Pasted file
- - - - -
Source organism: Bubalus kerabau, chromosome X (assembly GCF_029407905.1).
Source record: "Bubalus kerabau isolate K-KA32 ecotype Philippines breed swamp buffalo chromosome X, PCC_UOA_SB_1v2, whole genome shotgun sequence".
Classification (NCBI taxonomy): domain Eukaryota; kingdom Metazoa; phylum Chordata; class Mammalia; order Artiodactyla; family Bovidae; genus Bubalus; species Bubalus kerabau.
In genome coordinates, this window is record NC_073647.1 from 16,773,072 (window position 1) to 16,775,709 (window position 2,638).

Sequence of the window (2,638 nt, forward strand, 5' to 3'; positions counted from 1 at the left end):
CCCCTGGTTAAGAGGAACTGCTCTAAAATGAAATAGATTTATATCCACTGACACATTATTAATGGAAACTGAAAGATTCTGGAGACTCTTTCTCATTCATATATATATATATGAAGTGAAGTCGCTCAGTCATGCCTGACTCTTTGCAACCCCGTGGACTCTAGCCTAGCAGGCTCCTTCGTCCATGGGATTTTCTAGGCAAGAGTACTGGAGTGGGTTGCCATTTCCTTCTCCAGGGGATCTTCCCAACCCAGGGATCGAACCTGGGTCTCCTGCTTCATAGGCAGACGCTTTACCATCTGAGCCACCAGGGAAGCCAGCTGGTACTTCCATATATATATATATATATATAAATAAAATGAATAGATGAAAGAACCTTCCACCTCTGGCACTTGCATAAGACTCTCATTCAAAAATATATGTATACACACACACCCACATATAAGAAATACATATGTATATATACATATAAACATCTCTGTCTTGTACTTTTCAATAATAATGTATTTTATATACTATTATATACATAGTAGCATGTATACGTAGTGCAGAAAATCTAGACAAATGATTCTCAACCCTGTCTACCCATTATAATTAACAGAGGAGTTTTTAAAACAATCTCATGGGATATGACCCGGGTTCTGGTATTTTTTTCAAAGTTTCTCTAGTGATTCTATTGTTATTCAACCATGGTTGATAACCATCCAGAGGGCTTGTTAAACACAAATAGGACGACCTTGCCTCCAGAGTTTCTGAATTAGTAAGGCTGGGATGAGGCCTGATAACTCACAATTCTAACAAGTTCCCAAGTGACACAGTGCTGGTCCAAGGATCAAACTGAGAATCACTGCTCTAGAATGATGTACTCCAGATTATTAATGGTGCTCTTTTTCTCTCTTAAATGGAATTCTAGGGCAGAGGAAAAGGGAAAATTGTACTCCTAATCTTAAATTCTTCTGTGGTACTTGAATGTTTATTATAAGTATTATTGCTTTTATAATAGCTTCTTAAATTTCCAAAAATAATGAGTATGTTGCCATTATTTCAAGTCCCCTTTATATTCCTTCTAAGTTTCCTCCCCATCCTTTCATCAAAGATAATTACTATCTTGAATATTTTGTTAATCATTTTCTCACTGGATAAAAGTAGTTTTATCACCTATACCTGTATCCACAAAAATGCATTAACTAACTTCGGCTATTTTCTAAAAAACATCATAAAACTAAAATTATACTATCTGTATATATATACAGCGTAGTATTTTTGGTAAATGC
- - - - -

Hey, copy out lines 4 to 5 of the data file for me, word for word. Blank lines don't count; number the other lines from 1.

In genome coordinates, this window is record NC_073647.1 from 16,773,072 (window position 1) to 16,775,709 (window position 2,638).

Sequence of the window (2,638 nt, forward strand, 5' to 3'; positions counted from 1 at the left end):